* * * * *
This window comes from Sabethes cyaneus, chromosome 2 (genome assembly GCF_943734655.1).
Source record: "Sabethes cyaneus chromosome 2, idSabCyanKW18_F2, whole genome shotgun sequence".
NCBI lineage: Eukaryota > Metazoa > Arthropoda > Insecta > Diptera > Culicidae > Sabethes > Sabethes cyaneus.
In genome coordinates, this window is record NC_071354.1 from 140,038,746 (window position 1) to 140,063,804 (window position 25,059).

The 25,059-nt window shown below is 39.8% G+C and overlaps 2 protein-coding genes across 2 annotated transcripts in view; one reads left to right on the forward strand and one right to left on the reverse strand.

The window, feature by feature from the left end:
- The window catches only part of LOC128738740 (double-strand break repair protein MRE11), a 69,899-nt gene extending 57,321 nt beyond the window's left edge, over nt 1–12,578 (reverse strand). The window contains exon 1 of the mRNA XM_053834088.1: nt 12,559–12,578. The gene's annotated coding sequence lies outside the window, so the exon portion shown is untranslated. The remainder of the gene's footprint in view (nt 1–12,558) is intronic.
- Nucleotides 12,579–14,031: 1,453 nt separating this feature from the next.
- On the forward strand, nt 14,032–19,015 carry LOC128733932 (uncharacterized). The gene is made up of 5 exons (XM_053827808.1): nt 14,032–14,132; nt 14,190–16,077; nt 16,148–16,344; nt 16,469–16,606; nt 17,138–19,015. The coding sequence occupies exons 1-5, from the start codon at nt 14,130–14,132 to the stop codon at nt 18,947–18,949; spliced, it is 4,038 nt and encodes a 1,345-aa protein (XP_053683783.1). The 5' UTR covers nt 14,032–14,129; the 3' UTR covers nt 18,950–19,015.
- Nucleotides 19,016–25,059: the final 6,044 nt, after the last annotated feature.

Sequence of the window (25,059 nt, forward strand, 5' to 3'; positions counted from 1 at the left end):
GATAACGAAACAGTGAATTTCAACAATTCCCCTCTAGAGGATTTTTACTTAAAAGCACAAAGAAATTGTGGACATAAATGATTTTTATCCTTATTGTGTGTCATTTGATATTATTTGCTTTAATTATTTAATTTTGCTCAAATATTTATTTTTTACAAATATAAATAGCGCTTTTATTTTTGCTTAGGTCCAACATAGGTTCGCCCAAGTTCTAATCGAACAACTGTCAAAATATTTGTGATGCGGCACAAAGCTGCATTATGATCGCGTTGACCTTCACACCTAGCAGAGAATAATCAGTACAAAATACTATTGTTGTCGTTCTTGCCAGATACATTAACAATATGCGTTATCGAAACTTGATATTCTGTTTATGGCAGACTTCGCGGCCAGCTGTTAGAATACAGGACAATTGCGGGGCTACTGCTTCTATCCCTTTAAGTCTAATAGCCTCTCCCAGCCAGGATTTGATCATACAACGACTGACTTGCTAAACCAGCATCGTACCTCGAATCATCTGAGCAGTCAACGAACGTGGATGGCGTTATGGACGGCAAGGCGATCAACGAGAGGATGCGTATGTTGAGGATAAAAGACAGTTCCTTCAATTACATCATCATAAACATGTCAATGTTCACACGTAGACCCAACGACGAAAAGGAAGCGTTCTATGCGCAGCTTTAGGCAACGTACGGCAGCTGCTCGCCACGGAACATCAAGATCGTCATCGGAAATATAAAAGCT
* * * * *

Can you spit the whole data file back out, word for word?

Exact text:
This window comes from Sabethes cyaneus, chromosome 2 (genome assembly GCF_943734655.1).
Source record: "Sabethes cyaneus chromosome 2, idSabCyanKW18_F2, whole genome shotgun sequence".
NCBI lineage: Eukaryota > Metazoa > Arthropoda > Insecta > Diptera > Culicidae > Sabethes > Sabethes cyaneus.
In genome coordinates, this window is record NC_071354.1 from 140,038,746 (window position 1) to 140,063,804 (window position 25,059).

The 25,059-nt window shown below is 39.8% G+C and overlaps 2 protein-coding genes across 2 annotated transcripts in view; one reads left to right on the forward strand and one right to left on the reverse strand.

The window, feature by feature from the left end:
- The window catches only part of LOC128738740 (double-strand break repair protein MRE11), a 69,899-nt gene extending 57,321 nt beyond the window's left edge, over nt 1–12,578 (reverse strand). The window contains exon 1 of the mRNA XM_053834088.1: nt 12,559–12,578. The gene's annotated coding sequence lies outside the window, so the exon portion shown is untranslated. The remainder of the gene's footprint in view (nt 1–12,558) is intronic.
- Nucleotides 12,579–14,031: 1,453 nt separating this feature from the next.
- On the forward strand, nt 14,032–19,015 carry LOC128733932 (uncharacterized). The gene is made up of 5 exons (XM_053827808.1): nt 14,032–14,132; nt 14,190–16,077; nt 16,148–16,344; nt 16,469–16,606; nt 17,138–19,015. The coding sequence occupies exons 1-5, from the start codon at nt 14,130–14,132 to the stop codon at nt 18,947–18,949; spliced, it is 4,038 nt and encodes a 1,345-aa protein (XP_053683783.1). The 5' UTR covers nt 14,032–14,129; the 3' UTR covers nt 18,950–19,015.
- Nucleotides 19,016–25,059: the final 6,044 nt, after the last annotated feature.

Sequence of the window (25,059 nt, forward strand, 5' to 3'; positions counted from 1 at the left end):
GATAACGAAACAGTGAATTTCAACAATTCCCCTCTAGAGGATTTTTACTTAAAAGCACAAAGAAATTGTGGACATAAATGATTTTTATCCTTATTGTGTGTCATTTGATATTATTTGCTTTAATTATTTAATTTTGCTCAAATATTTATTTTTTACAAATATAAATAGCGCTTTTATTTTTGCTTAGGTCCAACATAGGTTCGCCCAAGTTCTAATCGAACAACTGTCAAAATATTTGTGATGCGGCACAAAGCTGCATTATGATCGCGTTGACCTTCACACCTAGCAGAGAATAATCAGTACAAAATACTATTGTTGTCGTTCTTGCCAGATACATTAACAATATGCGTTATCGAAACTTGATATTCTGTTTATGGCAGACTTCGCGGCCAGCTGTTAGAATACAGGACAATTGCGGGGCTACTGCTTCTATCCCTTTAAGTCTAATAGCCTCTCCCAGCCAGGATTTGATCATACAACGACTGACTTGCTAAACCAGCATCGTACCTCGAATCATCTGAGCAGTCAACGAACGTGGATGGCGTTATGGACGGCAAGGCGATCAACGAGAGGATGCGTATGTTGAGGATAAAAGACAGTTCCTTCAATTACATCATCATAAACATGTCAATGTTCACACGTAGACCCAACGACGAAAAGGAAGCGTTCTATGCGCAGCTTTAGGCAACGTACGGCAGCTGCTCGCCACGGAACATCAAGATCGTCATCGGAAATATAAAAGCT